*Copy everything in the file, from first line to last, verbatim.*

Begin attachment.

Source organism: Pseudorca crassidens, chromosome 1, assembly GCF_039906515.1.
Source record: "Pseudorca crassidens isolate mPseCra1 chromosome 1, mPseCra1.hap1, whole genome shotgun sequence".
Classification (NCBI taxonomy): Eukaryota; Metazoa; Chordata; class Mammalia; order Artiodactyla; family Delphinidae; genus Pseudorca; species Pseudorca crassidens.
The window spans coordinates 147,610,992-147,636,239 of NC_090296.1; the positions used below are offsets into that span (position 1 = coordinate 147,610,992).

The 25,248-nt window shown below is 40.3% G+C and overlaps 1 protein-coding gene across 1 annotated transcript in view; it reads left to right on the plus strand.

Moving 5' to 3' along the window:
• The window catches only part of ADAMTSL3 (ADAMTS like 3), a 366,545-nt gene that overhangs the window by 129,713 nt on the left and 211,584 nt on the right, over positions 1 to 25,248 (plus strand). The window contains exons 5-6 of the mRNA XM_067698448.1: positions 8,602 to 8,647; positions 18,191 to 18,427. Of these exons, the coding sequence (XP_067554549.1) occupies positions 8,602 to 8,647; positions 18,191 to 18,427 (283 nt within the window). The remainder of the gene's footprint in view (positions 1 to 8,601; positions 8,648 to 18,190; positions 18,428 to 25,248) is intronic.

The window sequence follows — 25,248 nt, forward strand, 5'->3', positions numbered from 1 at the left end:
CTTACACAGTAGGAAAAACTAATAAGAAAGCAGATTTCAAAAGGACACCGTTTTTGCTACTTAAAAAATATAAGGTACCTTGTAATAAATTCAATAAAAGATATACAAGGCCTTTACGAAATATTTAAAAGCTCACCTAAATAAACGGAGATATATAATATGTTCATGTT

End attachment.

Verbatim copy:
Source organism: Pseudorca crassidens, chromosome 1, assembly GCF_039906515.1.
Source record: "Pseudorca crassidens isolate mPseCra1 chromosome 1, mPseCra1.hap1, whole genome shotgun sequence".
Classification (NCBI taxonomy): Eukaryota; Metazoa; Chordata; class Mammalia; order Artiodactyla; family Delphinidae; genus Pseudorca; species Pseudorca crassidens.
The window spans coordinates 147,610,992-147,636,239 of NC_090296.1; the positions used below are offsets into that span (position 1 = coordinate 147,610,992).

The 25,248-nt window shown below is 40.3% G+C and overlaps 1 protein-coding gene across 1 annotated transcript in view; it reads left to right on the plus strand.

Moving 5' to 3' along the window:
• The window catches only part of ADAMTSL3 (ADAMTS like 3), a 366,545-nt gene that overhangs the window by 129,713 nt on the left and 211,584 nt on the right, over positions 1 to 25,248 (plus strand). The window contains exons 5-6 of the mRNA XM_067698448.1: positions 8,602 to 8,647; positions 18,191 to 18,427. Of these exons, the coding sequence (XP_067554549.1) occupies positions 8,602 to 8,647; positions 18,191 to 18,427 (283 nt within the window). The remainder of the gene's footprint in view (positions 1 to 8,601; positions 8,648 to 18,190; positions 18,428 to 25,248) is intronic.

The window sequence follows — 25,248 nt, forward strand, 5'->3', positions numbered from 1 at the left end:
CTTACACAGTAGGAAAAACTAATAAGAAAGCAGATTTCAAAAGGACACCGTTTTTGCTACTTAAAAAATATAAGGTACCTTGTAATAAATTCAATAAAAGATATACAAGGCCTTTACGAAATATTTAAAAGCTCACCTAAATAAACGGAGATATATAATATGTTCATGTT